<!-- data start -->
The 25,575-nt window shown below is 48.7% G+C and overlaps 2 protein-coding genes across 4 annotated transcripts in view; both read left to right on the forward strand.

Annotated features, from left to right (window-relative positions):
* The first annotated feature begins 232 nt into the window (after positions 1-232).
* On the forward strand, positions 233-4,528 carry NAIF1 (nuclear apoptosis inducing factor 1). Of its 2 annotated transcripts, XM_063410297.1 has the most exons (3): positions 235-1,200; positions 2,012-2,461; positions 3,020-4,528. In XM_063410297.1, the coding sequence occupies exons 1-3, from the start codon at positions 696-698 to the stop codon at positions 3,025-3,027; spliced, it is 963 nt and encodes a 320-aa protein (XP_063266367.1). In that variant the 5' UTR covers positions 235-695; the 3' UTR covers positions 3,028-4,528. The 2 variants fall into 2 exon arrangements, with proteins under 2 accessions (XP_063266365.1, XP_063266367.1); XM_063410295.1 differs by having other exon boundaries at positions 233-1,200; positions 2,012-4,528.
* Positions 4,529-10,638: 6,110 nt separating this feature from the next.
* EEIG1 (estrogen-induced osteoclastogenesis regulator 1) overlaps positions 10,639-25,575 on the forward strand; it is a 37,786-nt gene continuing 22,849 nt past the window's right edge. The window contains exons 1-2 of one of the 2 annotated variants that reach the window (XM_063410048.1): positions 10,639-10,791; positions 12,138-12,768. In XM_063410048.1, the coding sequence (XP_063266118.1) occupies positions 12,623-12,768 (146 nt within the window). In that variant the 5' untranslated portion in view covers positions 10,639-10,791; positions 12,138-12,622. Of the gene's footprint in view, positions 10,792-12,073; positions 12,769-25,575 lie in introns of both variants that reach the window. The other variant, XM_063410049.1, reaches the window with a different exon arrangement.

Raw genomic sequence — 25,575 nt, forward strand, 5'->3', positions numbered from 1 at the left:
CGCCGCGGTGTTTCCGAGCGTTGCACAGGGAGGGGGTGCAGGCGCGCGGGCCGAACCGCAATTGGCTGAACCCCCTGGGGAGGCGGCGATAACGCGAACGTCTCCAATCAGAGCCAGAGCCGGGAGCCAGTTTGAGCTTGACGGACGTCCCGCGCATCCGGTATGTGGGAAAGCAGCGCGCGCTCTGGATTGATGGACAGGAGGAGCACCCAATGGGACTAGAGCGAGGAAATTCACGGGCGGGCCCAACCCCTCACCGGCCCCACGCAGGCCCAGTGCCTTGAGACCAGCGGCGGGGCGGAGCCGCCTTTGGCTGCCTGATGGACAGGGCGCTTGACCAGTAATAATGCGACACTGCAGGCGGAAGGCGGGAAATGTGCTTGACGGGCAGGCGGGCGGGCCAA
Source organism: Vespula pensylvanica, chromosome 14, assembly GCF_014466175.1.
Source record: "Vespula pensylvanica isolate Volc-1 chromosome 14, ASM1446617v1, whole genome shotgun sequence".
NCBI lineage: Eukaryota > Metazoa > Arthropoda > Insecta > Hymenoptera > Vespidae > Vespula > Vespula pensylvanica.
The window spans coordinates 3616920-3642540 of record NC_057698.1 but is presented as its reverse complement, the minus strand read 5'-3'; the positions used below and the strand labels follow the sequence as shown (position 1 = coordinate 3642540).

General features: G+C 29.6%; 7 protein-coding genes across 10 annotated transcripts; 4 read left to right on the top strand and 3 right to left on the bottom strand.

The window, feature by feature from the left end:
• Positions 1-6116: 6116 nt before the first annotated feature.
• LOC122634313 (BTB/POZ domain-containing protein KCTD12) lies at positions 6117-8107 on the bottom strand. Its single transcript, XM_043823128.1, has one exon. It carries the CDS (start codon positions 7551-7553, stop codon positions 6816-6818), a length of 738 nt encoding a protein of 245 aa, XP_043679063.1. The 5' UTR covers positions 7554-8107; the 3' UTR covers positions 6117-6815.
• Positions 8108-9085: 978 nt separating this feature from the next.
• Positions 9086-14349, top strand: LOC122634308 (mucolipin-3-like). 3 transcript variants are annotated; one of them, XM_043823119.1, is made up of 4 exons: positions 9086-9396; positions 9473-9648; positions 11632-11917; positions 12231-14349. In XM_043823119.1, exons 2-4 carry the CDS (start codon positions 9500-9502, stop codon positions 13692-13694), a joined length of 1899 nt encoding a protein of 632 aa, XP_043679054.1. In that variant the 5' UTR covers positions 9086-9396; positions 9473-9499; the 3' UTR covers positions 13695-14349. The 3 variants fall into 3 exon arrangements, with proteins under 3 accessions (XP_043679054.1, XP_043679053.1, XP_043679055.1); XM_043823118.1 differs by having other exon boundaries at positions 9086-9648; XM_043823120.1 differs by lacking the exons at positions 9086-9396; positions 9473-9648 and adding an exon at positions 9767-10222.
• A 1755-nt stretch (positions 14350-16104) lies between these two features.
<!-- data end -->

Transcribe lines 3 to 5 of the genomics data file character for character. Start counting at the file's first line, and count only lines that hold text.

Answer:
* The first annotated feature begins 232 nt into the window (after positions 1-232).
* On the forward strand, positions 233-4,528 carry NAIF1 (nuclear apoptosis inducing factor 1). Of its 2 annotated transcripts, XM_063410297.1 has the most exons (3): positions 235-1,200; positions 2,012-2,461; positions 3,020-4,528. In XM_063410297.1, the coding sequence occupies exons 1-3, from the start codon at positions 696-698 to the stop codon at positions 3,025-3,027; spliced, it is 963 nt and encodes a 320-aa protein (XP_063266367.1). In that variant the 5' UTR covers positions 235-695; the 3' UTR covers positions 3,028-4,528. The 2 variants fall into 2 exon arrangements, with proteins under 2 accessions (XP_063266365.1, XP_063266367.1); XM_063410295.1 differs by having other exon boundaries at positions 233-1,200; positions 2,012-4,528.
* Positions 4,529-10,638: 6,110 nt separating this feature from the next.